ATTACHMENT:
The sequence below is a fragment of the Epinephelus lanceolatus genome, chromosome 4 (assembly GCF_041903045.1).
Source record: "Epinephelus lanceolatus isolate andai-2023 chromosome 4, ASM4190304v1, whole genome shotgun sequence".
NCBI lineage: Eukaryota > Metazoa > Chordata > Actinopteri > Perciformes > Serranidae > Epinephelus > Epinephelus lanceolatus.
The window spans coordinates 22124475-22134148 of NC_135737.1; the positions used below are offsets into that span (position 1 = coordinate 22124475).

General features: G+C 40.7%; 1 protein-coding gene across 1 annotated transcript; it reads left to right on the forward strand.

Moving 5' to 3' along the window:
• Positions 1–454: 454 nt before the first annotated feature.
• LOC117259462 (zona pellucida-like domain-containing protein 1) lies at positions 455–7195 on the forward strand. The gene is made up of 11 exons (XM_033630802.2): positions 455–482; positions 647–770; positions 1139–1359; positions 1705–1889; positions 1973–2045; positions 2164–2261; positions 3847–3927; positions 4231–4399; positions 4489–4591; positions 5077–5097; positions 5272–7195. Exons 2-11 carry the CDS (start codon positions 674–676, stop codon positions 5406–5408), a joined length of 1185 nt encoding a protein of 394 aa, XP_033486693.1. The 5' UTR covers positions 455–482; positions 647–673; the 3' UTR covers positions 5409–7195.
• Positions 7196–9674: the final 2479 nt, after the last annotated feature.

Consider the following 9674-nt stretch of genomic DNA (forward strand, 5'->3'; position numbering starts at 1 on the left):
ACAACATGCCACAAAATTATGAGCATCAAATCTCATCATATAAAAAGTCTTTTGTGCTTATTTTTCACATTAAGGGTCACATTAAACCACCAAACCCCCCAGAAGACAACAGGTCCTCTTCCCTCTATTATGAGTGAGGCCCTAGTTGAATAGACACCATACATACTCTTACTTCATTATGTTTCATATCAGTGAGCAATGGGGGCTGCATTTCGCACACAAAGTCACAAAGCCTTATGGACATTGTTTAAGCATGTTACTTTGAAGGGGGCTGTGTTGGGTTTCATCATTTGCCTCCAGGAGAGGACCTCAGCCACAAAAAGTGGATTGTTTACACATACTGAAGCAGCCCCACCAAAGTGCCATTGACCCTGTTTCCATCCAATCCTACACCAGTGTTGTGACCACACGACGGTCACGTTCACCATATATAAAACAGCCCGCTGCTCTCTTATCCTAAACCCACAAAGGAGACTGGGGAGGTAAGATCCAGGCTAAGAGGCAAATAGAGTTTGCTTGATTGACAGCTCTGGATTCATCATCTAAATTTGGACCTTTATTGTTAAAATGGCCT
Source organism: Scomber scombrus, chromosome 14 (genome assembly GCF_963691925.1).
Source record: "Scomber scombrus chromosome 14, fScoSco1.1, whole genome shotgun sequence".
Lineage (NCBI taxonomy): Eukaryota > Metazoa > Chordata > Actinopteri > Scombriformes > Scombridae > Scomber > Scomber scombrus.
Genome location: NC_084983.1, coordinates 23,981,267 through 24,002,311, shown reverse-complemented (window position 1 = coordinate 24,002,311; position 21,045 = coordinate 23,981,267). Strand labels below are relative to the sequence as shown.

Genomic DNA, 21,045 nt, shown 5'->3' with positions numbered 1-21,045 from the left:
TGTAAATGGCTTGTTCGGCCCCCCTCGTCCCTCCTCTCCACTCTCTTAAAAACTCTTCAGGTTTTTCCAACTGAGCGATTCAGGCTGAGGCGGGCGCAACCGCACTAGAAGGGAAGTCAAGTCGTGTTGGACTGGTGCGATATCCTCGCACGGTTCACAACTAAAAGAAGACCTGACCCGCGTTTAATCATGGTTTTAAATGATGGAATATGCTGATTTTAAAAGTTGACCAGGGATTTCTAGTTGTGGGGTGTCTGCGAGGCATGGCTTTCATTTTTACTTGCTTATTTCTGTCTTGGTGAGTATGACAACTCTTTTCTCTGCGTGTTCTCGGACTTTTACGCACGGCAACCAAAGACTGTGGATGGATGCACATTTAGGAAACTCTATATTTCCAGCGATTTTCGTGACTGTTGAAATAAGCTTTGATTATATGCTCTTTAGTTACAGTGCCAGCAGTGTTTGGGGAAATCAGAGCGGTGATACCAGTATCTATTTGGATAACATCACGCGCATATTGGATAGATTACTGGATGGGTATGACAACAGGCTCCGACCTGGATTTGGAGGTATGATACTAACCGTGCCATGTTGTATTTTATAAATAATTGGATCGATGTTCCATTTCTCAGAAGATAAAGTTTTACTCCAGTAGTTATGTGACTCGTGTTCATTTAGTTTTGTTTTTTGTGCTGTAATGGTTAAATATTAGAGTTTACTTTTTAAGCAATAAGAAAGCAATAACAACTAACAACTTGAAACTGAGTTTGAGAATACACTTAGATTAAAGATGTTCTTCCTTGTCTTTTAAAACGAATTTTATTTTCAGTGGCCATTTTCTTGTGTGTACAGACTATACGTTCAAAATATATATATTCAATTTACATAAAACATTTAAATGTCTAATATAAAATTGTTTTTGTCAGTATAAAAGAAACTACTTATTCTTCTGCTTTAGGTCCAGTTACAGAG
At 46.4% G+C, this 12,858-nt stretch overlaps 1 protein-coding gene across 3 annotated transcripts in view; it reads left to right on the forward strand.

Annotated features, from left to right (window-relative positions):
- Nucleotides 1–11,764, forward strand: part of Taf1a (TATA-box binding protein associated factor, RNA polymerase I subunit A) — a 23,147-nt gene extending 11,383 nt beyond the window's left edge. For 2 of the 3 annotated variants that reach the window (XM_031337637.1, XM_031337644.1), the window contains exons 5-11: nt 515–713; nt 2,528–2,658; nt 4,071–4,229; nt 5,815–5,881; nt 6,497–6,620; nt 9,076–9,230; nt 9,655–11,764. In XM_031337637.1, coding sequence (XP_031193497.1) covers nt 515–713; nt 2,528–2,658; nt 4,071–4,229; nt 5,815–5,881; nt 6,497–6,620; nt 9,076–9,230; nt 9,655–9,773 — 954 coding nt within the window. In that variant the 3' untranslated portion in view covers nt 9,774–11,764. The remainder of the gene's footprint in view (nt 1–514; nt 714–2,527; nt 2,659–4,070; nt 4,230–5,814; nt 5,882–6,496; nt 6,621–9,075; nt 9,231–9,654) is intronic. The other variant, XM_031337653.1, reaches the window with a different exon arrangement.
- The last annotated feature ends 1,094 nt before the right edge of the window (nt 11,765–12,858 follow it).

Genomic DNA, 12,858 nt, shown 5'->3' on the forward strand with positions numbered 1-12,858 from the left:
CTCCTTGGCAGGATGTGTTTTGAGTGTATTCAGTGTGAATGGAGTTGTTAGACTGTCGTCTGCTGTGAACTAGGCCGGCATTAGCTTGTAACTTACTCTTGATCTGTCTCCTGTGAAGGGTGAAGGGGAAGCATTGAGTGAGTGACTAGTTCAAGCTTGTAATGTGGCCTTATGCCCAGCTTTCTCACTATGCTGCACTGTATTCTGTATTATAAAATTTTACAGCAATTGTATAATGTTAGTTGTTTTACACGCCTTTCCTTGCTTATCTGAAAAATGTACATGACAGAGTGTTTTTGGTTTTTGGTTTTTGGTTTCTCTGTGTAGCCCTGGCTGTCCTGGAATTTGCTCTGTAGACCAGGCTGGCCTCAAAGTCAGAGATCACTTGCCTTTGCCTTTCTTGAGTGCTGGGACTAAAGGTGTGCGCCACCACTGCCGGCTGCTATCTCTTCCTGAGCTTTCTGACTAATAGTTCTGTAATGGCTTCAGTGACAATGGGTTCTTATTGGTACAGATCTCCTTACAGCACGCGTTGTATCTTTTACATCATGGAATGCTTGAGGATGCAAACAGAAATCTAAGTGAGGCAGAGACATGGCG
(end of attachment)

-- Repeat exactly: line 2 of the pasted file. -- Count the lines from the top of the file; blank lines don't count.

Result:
Source record: "Epinephelus lanceolatus isolate andai-2023 chromosome 4, ASM4190304v1, whole genome shotgun sequence".